On Friday, many evicted residents --- who took shelter in makeshift houses made of tin sheets, jute and bamboo -- contested the government’s claim that they were given adequate warning.
Thirty-one-year old Ful Chand said he got the eviction notices on Wednesday evening – less than 24 hours before the government drive began. The vegetable vendor’s family collected their belongings and moved to a new location located nearly a kilometer away, across a small stream. They are now living in a cramped temporary shed made of tin-sheets.
“We got the notice on Wednesday evening and by Thursday morning police and district officials had arrived to evict us. We managed to collect most of our belonging and shift to this new place. We haven’t cook any meals and are eating whatever is being provided by generous relatives living on other parts of Dholpur who haven’t been served eviction notices yet,” said Chand.
The evictions started on Monday – when 800 families were removed – under the Assam government’s Garukhuti Project, which aims to remove encroachers from 25,595 acres of land on a massive sandbar close to the Brahmaputra river and start agricultural and other allied activities for indigenous people.
But local residents said they had lived in the area for decades.
Seventy -year-old Kot Banu’s family was among those evicted on Thursday. The family said it had lived in the village since 1985 but had no land documents.
She said they had three plots at different locations in Dholpur-3. Many residents of the area have had to shift house several times as the rising waters of Brahmaputra and its distributaries erode their agriculture plots and houses.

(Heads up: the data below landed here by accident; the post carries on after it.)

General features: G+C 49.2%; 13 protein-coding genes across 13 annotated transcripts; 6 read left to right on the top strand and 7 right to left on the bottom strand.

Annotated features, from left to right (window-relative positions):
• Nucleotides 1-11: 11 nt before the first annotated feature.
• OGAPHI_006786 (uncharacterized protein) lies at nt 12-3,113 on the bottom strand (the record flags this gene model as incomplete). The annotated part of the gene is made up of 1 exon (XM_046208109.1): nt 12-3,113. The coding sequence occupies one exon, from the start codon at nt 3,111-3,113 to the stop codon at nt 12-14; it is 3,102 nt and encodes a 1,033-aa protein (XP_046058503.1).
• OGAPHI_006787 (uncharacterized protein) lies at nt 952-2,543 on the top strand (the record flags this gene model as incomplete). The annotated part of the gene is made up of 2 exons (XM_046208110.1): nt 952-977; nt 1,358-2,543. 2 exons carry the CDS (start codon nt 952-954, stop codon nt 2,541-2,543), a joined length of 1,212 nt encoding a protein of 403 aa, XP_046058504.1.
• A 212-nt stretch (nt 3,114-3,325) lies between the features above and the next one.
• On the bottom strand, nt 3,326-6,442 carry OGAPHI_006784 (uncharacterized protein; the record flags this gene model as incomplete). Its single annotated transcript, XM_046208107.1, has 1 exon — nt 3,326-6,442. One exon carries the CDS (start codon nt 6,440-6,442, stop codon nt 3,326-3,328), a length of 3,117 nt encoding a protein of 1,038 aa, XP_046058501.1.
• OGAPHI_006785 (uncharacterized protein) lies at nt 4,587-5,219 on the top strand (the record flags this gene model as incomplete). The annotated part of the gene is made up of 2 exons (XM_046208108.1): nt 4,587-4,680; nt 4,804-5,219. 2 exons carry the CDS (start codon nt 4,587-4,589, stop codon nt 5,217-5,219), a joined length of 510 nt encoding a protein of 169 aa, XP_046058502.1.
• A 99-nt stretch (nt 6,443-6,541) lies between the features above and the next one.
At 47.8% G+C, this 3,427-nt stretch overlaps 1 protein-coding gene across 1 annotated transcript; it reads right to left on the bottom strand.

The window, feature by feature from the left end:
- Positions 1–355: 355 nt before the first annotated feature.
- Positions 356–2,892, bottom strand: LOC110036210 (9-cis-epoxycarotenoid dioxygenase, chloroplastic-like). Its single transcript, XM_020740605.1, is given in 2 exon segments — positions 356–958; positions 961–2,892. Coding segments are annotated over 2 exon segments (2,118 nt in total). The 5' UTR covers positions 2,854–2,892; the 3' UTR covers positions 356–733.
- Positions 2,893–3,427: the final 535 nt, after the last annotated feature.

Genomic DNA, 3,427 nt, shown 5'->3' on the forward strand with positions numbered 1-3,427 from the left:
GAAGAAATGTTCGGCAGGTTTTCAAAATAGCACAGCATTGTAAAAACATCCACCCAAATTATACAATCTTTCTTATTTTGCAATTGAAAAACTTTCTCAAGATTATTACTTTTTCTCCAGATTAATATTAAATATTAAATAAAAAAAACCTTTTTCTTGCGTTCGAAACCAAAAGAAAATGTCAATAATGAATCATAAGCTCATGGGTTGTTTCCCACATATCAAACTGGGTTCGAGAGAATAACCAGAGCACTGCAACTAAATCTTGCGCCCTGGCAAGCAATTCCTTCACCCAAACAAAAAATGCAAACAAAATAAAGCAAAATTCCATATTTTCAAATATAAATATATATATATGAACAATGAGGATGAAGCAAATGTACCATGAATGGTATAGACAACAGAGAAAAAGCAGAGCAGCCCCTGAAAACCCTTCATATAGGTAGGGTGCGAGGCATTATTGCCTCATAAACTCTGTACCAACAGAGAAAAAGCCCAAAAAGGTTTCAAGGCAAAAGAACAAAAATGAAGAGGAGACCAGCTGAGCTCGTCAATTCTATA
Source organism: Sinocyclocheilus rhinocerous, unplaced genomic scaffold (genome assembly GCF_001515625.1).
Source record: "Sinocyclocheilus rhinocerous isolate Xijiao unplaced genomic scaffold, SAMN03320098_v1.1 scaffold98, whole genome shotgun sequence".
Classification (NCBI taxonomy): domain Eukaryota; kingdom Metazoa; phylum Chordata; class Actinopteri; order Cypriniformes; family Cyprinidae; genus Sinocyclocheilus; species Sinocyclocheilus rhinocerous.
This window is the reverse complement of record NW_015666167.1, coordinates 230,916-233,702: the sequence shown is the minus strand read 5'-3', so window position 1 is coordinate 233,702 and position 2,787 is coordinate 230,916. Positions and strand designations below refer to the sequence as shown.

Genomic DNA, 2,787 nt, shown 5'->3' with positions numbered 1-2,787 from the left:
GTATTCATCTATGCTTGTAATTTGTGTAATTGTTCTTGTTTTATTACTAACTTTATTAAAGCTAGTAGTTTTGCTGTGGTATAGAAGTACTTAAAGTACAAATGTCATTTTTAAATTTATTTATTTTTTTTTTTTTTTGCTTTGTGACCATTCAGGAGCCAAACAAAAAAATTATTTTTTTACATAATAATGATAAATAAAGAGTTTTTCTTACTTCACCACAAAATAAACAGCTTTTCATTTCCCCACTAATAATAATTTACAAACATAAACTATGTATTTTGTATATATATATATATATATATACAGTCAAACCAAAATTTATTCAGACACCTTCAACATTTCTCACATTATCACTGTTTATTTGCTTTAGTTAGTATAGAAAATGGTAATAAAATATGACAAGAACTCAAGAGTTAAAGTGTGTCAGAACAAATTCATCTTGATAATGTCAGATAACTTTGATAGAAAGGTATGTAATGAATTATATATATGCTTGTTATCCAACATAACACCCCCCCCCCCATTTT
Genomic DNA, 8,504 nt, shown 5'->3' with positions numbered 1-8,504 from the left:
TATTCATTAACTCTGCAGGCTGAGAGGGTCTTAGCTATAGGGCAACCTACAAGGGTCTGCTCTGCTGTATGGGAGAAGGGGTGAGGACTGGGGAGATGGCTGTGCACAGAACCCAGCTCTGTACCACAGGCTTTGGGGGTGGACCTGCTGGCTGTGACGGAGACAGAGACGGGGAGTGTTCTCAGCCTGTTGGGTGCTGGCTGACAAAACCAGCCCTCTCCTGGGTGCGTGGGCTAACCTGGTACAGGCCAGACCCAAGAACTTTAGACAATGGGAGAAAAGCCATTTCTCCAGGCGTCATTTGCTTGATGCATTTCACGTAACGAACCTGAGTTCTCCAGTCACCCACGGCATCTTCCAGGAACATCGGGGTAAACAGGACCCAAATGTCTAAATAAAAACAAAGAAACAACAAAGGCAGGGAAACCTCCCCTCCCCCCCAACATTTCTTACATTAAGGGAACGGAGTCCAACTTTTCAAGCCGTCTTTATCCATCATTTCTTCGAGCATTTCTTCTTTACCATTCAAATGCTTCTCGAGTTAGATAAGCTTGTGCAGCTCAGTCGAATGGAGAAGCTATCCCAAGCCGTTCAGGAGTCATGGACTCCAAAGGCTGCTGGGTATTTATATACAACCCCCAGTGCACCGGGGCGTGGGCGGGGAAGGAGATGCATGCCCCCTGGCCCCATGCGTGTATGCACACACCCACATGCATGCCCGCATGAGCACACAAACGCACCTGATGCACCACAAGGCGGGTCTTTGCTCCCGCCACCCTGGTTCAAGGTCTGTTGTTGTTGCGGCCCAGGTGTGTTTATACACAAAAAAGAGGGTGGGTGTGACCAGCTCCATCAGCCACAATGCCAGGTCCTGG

“Instead of forcing us to leave our houses at such short notice and resorting to violence, the government should have first allotted us some alternate land where we could have shifted. What was the hurry to remove us from a place that we have called home for decades?” questioned Sattar Ali, a smalltime businessman.
The government, for its part, blamed a large mob for attacking the policemen with sticks and stones. A senior police official present at the scene said on condition of anonymity that there were nearly 4,000 people present at the eviction site and suddenly attacked the police party.
“There was discussion with the residents and after assurances of alternate measures for those evicted, the crowd had started dispersing. But suddenly hundreds of them rushed at us with spears, sticks and machetes. We fired tear gas shells and rubber bullets, but when it didn’t deter them we had to start shooting to protect ourselves,” he said.
Constable Apurba Ronghang, 35, who sustained head injuries, said a mob of 700-800 people attacked the police team. “I was hit on my head with a bamboo stick or wood from behind as I was trying to flee from the mob. My helmet got removed and I fell on the ground. But they kept on hitting me. Luckily, my colleagues were able to rescue me,” he said.